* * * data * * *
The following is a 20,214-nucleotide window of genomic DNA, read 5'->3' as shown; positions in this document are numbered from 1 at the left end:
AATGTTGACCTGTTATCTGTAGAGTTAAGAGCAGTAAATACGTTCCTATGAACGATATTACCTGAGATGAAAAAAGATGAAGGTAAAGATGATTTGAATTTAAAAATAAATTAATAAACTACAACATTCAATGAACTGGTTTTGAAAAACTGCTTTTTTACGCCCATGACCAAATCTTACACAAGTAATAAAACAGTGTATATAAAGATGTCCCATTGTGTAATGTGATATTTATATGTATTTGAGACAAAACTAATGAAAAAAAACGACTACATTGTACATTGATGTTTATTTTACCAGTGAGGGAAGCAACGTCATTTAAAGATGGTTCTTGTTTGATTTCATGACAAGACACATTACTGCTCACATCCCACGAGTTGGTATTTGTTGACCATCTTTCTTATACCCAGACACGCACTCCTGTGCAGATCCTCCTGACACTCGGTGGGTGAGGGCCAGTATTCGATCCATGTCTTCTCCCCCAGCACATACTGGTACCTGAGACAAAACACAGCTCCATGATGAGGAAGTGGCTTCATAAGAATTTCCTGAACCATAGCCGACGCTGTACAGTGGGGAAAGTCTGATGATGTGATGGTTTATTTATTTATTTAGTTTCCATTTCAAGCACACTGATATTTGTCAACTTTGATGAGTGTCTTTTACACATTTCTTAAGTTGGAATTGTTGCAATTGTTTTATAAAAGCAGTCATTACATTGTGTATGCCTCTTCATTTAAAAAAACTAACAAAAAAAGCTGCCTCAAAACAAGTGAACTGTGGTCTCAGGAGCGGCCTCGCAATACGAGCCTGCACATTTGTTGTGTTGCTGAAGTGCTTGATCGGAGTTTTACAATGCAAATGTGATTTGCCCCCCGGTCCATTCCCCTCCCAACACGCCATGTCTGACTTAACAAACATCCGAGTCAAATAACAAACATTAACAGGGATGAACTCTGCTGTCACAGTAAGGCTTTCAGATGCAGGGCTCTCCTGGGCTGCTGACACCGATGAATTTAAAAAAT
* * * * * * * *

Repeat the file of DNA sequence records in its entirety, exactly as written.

The following is a 20,214-nucleotide window of genomic DNA, read 5'->3' as shown; positions in this document are numbered from 1 at the left end:
AATGTTGACCTGTTATCTGTAGAGTTAAGAGCAGTAAATACGTTCCTATGAACGATATTACCTGAGATGAAAAAAGATGAAGGTAAAGATGATTTGAATTTAAAAATAAATTAATAAACTACAACATTCAATGAACTGGTTTTGAAAAACTGCTTTTTTACGCCCATGACCAAATCTTACACAAGTAATAAAACAGTGTATATAAAGATGTCCCATTGTGTAATGTGATATTTATATGTATTTGAGACAAAACTAATGAAAAAAAACGACTACATTGTACATTGATGTTTATTTTACCAGTGAGGGAAGCAACGTCATTTAAAGATGGTTCTTGTTTGATTTCATGACAAGACACATTACTGCTCACATCCCACGAGTTGGTATTTGTTGACCATCTTTCTTATACCCAGACACGCACTCCTGTGCAGATCCTCCTGACACTCGGTGGGTGAGGGCCAGTATTCGATCCATGTCTTCTCCCCCAGCACATACTGGTACCTGAGACAAAACACAGCTCCATGATGAGGAAGTGGCTTCATAAGAATTTCCTGAACCATAGCCGACGCTGTACAGTGGGGAAAGTCTGATGATGTGATGGTTTATTTATTTATTTAGTTTCCATTTCAAGCACACTGATATTTGTCAACTTTGATGAGTGTCTTTTACACATTTCTTAAGTTGGAATTGTTGCAATTGTTTTATAAAAGCAGTCATTACATTGTGTATGCCTCTTCATTTAAAAAAACTAACAAAAAAAGCTGCCTCAAAACAAGTGAACTGTGGTCTCAGGAGCGGCCTCGCAATACGAGCCTGCACATTTGTTGTGTTGCTGAAGTGCTTGATCGGAGTTTTACAATGCAAATGTGATTTGCCCCCCGGTCCATTCCCCTCCCAACACGCCATGTCTGACTTAACAAACATCCGAGTCAAATAACAAACATTAACAGGGATGAACTCTGCTGTCACAGTAAGGCTTTCAGATGCAGGGCTCTCCTGGGCTGCTGACACCGATGAATTTAAAAAAT